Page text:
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Mr. Ashoka Mody and Mr. Abdul d Abiad

Abstract

Financial sector liberalization was high on the agenda of policymakers during the last quarter of the twentieth century. But there were significant differences in the pace and scale of reform. This pamphlet examines the factors triggering-or impeding and even reversing-financial reform in 35 economies, both industrial and developing.

Mr. Gian M Milesi-Ferretti, Ms. Enrica Detragiache, Mr. A. J. Tweedie, Mr. Michael Mussa, Mr. Barry J. Eichengreen, and Mr. Giovanni Dell'Ariccia

Abstract

This paper addresses the potential gains and risks of open capital markets by first looking at what classical economic theory suggests aboutthe benefits of capital mobility and then examining the counterargumentsarising from problems of incomplete information and other distortions.It shows that the risks of removing controls on flows of capital acrossnational borders are similar to those associated with removing controlson domestic financial institutions. The paper then explores how to manageliberalization to minimize the risks and maximize the benefits.

Mr. Marc G Quintyn and Mr. Michael W Taylor

Abstract

In nearly every major financial crisis of the past decade-from East Asia to Russia, Turkey, and Latin America-political interference in financial sector regulation helped make a bad situation worse. Political pressures not only weakened financial regulation, but also hindered regulators and supervisors from taking action against troubled banks. This paper investigates why, to fulfill their mandate to preserve financial sector stability, financial sector regulators and supervisors need to be independent-from the financial services industry as well as from the government-as well as accountable.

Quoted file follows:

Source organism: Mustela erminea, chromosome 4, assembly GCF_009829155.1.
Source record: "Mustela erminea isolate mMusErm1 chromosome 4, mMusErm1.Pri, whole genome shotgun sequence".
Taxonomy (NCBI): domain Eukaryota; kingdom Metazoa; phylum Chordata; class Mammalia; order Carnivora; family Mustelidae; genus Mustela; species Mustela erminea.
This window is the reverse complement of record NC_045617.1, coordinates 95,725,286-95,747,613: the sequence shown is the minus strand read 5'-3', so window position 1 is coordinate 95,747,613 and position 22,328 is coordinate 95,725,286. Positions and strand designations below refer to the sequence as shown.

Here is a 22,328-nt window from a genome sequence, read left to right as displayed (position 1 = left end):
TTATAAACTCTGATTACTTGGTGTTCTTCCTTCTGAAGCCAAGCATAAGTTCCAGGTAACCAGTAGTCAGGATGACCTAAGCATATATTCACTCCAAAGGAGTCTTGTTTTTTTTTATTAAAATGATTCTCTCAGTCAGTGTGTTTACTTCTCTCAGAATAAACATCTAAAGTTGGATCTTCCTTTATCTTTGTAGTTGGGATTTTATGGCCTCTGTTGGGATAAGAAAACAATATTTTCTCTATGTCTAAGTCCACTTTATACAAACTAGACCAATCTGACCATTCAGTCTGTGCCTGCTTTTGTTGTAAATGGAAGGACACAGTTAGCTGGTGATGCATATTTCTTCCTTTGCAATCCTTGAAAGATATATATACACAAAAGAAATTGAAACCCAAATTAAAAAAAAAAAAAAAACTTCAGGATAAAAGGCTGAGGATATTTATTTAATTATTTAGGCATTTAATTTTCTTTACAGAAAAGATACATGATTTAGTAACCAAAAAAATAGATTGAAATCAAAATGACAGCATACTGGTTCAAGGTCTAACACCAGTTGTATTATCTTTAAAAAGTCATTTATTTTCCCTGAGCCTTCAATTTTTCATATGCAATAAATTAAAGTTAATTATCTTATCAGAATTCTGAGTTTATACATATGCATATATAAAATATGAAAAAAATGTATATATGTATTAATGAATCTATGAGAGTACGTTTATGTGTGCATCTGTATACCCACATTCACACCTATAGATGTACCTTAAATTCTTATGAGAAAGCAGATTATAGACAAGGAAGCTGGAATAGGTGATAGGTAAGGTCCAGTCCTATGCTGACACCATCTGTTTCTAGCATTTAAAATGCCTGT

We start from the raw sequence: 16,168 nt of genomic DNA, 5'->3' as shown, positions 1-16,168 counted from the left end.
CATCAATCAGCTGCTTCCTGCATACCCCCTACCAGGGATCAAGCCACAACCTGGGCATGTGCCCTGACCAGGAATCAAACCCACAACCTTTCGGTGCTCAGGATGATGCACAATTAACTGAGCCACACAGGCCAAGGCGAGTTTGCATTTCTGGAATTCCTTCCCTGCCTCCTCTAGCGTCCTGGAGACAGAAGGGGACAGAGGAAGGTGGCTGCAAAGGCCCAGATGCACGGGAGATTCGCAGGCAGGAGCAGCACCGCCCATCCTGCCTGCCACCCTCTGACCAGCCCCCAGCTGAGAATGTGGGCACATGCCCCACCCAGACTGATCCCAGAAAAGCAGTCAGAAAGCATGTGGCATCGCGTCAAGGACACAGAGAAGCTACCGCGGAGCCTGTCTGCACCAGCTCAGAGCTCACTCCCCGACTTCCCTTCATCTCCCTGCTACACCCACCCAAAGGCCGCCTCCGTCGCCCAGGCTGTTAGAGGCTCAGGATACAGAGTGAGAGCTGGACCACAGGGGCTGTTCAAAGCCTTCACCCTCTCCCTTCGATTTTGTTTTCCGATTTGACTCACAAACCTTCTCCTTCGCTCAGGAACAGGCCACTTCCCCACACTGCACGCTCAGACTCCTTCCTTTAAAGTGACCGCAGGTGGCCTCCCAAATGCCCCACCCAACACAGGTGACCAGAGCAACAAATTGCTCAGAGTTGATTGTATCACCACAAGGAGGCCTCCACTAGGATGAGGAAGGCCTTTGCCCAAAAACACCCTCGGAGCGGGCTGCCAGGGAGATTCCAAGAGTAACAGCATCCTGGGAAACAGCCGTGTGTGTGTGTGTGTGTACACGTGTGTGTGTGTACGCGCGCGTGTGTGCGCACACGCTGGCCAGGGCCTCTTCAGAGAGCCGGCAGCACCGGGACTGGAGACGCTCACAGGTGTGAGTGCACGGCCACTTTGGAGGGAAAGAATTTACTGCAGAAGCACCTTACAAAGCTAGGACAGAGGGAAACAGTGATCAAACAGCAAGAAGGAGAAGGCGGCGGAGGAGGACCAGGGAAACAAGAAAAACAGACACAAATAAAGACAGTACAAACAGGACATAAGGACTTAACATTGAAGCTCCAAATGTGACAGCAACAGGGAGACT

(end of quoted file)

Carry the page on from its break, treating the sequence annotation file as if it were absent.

Mr. Marc G Quintyn and Mr. Michael W Taylor

Abstract

En casi todas las grandes crisis financieras de la última década --desde Asia oriental a Rusia, Turquía y América Latina-- la interferencia política en la regulación del sector financiero contribuyó a agravar una situación ya de por sí mala. Las presiones políticas no solo debilitaron la regulación financiera sino que también impidieron que los órganos reguladores y supervisores tomaran medidas contra los bancos en problemas. En este estudio se investiga por qué, para cumplir con su mandato de preservar la estabilidad del sector financiero, los reguladores y supervisores del sector financiero tienen que ser independientes --de la industria de servicios financieros, así como del gobierno-- a la vez que deben rendir cuentas.

Mr. Marc G Quintyn and Mr. Michael W Taylor

Abstract

L'ingérence des responsables politiques dans la réglementation et le contrôle du secteur financier a aggravé la quasi-totalité des crises financières majeures de la dernière décennie, de l'Asie de l'Est, à la Russie, en passant par la Turquie et l'Amérique latine. Outre qu'elles affaiblissent la réglementation financière en général, les pressions politiques nuisent au travail des responsables de la réglementation et du contrôle chargés d'intervenir auprès des banques en difficulté. Cette brochure examine les raisons pour lesquelles les régulateurs financiers devraient pouvoir compter sur un large degré d'indépendance, non seulement vis-à-vis de l'État, mais aussi vis-à-vis des sociétés de services financiers, afin de s'acquitter de leur mandat qui est de préserver la stabilité du secteur financier.